In The Alchemist, both Melchizedek and the alchemist discuss the idea that children believe in and are willing to pursue treasures and dreams. As children grow into adults, however, skepticism and fear set in, turning treasures into the stuff of pipe dreams (fantasy). Grown-ups have responsibilities, and running off to pursue a dream comes with risks that most adults just aren't willing to take. By having a child tell Santiago about his buried treasure, Coelho taps into the idea that children are more likely than adults to believe in buried treasures and dreams. He also puts the onus on Santiago to have the gumption to follow the advice of a child—and not even a real child, but rather one in his dreams. Because the buried treasure turns out to be real, the child is the one who ends up being right. In this way, Coelho suggests that children are far more insightful and knowledgeable than they seem.
In The Alchemist, how does the theme of oneness play out in the desert scene as Santiago attempts to turn himself into the wind?
As Santiago attempts to turn himself into the wind, he immerses himself in the desert and consults the sand, wind, and sun—all elements of nature—for help. Together, the four engage in a dialogue about Personal Legends, love, and the Soul of the World. This dialogue leads Santiago to success. With the help of the natural elements around him, he brings about a massive sandstorm and eventually becomes the wind. A great illustration of the theme of oneness that runs through The Alchemist, this scene exemplifies the idea that all living and nonliving things come from and share the same soul and work together to move the universe forward. It also illustrates the idea that when a person wants something, all the universe conspires in helping that person to achieve it, as both the alchemist and Melchizedek tell Santiago at various points in his journey.
In The Alchemist, who is "the hand that wrote all"?
Mentioned repeatedly in The Alchemist, "the hand that wrote all" refers to a higher power, the source of creation, that is responsible for forming the soul shared by all things in the universe. This same "hand" is also responsible for writing a Personal Legend for each living and nonliving entity. When Santiago asks the sun to help transform him into the wind, the sun responds by telling him to "speak to the hand that wrote all." Santiago speaks to the "hand" using the Language of the World, which consists not of words but of universal sentiments (like love and gratitude), to convey his needs. In turn, "the hand that wrote all," which understands the Language of the World and wants all individuals to succeed, complies with Santiago's request by enabling him to become the wind.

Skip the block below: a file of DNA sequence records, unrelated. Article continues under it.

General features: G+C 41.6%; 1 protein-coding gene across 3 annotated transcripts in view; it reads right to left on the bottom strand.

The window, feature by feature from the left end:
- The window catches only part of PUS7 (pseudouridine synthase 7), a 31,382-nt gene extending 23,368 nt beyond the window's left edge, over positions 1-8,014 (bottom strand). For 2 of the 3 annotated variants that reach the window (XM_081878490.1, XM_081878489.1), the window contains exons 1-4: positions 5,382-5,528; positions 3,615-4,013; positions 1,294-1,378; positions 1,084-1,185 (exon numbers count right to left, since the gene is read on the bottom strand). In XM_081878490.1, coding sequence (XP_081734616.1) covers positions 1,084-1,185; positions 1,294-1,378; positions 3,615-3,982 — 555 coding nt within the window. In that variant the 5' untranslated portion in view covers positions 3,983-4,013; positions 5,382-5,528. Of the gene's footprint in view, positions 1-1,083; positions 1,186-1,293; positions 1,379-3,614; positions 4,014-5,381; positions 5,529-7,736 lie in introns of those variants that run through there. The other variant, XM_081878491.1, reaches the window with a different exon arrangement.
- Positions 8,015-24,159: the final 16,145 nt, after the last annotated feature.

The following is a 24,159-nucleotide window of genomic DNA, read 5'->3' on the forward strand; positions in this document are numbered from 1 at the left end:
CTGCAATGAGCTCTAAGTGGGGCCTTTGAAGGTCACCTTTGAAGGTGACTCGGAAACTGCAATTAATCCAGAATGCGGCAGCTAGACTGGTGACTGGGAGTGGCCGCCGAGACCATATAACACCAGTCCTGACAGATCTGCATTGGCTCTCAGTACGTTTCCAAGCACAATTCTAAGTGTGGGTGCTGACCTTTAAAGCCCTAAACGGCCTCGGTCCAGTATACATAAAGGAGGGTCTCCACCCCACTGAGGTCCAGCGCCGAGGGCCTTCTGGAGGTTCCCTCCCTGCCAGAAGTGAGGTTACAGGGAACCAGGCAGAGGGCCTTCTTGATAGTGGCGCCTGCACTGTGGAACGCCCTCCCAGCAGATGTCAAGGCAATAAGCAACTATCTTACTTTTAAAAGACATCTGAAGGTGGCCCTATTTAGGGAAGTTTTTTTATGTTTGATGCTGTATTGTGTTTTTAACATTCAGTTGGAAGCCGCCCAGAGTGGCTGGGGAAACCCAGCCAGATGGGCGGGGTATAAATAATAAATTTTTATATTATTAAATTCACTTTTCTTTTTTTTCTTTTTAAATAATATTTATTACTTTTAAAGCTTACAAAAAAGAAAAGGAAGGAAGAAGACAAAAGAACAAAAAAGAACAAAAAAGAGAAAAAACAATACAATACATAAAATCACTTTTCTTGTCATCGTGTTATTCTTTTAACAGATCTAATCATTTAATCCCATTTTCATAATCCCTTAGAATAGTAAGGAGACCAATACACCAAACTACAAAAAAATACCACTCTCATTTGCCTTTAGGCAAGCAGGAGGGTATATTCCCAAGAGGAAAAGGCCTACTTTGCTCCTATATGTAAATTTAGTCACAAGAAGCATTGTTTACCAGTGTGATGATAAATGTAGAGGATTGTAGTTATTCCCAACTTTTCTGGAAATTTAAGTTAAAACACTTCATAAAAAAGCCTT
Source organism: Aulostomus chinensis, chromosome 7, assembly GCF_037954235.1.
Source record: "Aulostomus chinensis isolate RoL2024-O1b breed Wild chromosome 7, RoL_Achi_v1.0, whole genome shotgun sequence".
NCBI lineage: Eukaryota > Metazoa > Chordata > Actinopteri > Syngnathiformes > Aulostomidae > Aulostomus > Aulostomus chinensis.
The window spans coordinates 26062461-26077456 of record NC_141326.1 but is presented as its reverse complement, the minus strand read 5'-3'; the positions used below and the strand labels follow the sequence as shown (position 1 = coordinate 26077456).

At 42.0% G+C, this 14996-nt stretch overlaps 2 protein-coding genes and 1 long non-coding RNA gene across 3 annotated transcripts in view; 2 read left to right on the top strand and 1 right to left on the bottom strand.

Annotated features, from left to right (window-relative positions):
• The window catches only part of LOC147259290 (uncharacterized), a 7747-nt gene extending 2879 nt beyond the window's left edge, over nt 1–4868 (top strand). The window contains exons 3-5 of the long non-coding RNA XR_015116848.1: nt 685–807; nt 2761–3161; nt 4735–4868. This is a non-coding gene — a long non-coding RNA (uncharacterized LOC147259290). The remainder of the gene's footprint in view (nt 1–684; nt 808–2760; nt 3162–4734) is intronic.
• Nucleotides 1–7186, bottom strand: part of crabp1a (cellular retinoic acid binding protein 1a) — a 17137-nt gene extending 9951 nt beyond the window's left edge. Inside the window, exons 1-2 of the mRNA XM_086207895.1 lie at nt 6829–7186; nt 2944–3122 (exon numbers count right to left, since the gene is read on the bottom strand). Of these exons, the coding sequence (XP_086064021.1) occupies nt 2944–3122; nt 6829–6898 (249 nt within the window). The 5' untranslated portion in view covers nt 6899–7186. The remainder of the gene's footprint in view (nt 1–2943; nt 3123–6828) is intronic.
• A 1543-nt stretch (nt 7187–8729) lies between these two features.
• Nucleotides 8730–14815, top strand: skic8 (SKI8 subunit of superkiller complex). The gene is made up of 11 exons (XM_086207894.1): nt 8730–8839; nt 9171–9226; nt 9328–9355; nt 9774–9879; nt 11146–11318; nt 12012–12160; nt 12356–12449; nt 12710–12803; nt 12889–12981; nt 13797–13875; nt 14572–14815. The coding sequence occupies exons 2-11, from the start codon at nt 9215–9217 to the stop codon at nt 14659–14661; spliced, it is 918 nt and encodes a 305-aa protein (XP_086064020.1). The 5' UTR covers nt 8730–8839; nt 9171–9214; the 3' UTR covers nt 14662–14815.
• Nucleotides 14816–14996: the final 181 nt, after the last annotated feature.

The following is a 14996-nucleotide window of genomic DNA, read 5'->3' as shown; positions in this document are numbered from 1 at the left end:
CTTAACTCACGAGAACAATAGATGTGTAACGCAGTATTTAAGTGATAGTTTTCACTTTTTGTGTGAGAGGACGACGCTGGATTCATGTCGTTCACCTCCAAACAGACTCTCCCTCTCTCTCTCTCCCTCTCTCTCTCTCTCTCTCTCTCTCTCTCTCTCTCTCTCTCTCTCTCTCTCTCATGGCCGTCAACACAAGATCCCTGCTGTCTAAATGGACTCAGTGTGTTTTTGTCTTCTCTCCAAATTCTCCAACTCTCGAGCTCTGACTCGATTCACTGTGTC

As mentioned in The Alchemist, what are two obstacles that can interfere with the fulfillment of a Personal Legend? Why?
A number of things can block an individual's realization of his or her Personal Legend. Two obstacles discussed throughout The Alchemist are fear and the belief that one is undeserving. As the Englishman works on his hand-built furnace in Al-Fayoum, he acknowledges that for ten years, a fear of failure kept him from trying his hand at the first phase of alchemy. Now that he has overcome the fear, he's "learning by doing" and making progress in uncovering the secret of alchemy and in the pursuit of his Personal Legend. Likewise, fear nearly leads Santiago to stay at the oasis of Al-Fayoum and to abandon his Personal Legend and dream altogether. Several times in the story, a person's belief that he or she is undeserving of success interferes with the fulfillment of a Personal Legend. Readers see this when the monk tries to refuse the alchemist's gold, saying that the payment is worth more than his generosity. The alchemist responds, "Don't say that again. Life might be listening, and give you less the next time." The alchemist's response suggests that people must believe in their own self-worth so that good things will come their way.